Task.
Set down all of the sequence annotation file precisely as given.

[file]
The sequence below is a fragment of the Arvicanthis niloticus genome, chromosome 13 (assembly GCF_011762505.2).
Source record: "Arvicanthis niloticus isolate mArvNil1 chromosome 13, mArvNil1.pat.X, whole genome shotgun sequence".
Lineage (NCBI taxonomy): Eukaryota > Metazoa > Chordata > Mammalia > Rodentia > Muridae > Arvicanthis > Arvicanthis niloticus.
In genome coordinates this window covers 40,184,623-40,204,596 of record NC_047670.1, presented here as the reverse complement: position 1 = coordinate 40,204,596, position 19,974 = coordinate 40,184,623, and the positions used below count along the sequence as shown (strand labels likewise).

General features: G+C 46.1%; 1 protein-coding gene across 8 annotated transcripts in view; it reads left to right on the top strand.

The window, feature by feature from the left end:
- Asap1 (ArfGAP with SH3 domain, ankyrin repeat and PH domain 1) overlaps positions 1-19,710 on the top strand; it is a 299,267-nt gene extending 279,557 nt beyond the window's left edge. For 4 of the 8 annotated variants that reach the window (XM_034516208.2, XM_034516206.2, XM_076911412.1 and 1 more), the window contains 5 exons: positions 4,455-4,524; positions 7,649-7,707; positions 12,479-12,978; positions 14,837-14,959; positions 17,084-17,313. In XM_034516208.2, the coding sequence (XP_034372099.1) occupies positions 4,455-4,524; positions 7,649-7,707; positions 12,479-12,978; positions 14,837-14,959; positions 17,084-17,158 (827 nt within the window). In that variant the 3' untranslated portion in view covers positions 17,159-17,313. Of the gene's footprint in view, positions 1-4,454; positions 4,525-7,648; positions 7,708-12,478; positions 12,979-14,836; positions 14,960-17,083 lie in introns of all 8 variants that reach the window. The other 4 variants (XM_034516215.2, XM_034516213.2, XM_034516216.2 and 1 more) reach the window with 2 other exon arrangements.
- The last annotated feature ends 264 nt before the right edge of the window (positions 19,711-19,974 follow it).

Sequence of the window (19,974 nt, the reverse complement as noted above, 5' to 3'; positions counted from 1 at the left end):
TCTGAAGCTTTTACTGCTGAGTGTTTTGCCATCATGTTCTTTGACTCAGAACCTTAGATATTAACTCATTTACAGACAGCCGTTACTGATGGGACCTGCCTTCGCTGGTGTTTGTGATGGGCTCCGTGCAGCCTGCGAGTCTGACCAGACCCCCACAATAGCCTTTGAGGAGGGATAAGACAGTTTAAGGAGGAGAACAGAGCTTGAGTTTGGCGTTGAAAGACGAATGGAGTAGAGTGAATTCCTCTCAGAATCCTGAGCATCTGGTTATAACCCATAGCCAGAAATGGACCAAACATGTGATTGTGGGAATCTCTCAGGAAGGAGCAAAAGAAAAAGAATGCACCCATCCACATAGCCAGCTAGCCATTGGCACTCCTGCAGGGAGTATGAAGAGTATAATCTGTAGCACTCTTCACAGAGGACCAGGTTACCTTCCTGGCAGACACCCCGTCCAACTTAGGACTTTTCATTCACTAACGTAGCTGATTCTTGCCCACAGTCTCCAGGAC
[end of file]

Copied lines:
The sequence below is a fragment of the Arvicanthis niloticus genome, chromosome 13 (assembly GCF_011762505.2).
Source record: "Arvicanthis niloticus isolate mArvNil1 chromosome 13, mArvNil1.pat.X, whole genome shotgun sequence".
Lineage (NCBI taxonomy): Eukaryota > Metazoa > Chordata > Mammalia > Rodentia > Muridae > Arvicanthis > Arvicanthis niloticus.
In genome coordinates this window covers 40,184,623-40,204,596 of record NC_047670.1, presented here as the reverse complement: position 1 = coordinate 40,204,596, position 19,974 = coordinate 40,184,623, and the positions used below count along the sequence as shown (strand labels likewise).

General features: G+C 46.1%; 1 protein-coding gene across 8 annotated transcripts in view; it reads left to right on the top strand.

The window, feature by feature from the left end:
- Asap1 (ArfGAP with SH3 domain, ankyrin repeat and PH domain 1) overlaps positions 1-19,710 on the top strand; it is a 299,267-nt gene extending 279,557 nt beyond the window's left edge. For 4 of the 8 annotated variants that reach the window (XM_034516208.2, XM_034516206.2, XM_076911412.1 and 1 more), the window contains 5 exons: positions 4,455-4,524; positions 7,649-7,707; positions 12,479-12,978; positions 14,837-14,959; positions 17,084-17,313. In XM_034516208.2, the coding sequence (XP_034372099.1) occupies positions 4,455-4,524; positions 7,649-7,707; positions 12,479-12,978; positions 14,837-14,959; positions 17,084-17,158 (827 nt within the window). In that variant the 3' untranslated portion in view covers positions 17,159-17,313. Of the gene's footprint in view, positions 1-4,454; positions 4,525-7,648; positions 7,708-12,478; positions 12,979-14,836; positions 14,960-17,083 lie in introns of all 8 variants that reach the window. The other 4 variants (XM_034516215.2, XM_034516213.2, XM_034516216.2 and 1 more) reach the window with 2 other exon arrangements.
- The last annotated feature ends 264 nt before the right edge of the window (positions 19,711-19,974 follow it).

Sequence of the window (19,974 nt, the reverse complement as noted above, 5' to 3'; positions counted from 1 at the left end):
TCTGAAGCTTTTACTGCTGAGTGTTTTGCCATCATGTTCTTTGACTCAGAACCTTAGATATTAACTCATTTACAGACAGCCGTTACTGATGGGACCTGCCTTCGCTGGTGTTTGTGATGGGCTCCGTGCAGCCTGCGAGTCTGACCAGACCCCCACAATAGCCTTTGAGGAGGGATAAGACAGTTTAAGGAGGAGAACAGAGCTTGAGTTTGGCGTTGAAAGACGAATGGAGTAGAGTGAATTCCTCTCAGAATCCTGAGCATCTGGTTATAACCCATAGCCAGAAATGGACCAAACATGTGATTGTGGGAATCTCTCAGGAAGGAGCAAAAGAAAAAGAATGCACCCATCCACATAGCCAGCTAGCCATTGGCACTCCTGCAGGGAGTATGAAGAGTATAATCTGTAGCACTCTTCACAGAGGACCAGGTTACCTTCCTGGCAGACACCCCGTCCAACTTAGGACTTTTCATTCACTAACGTAGCTGATTCTTGCCCACAGTCTCCAGGAC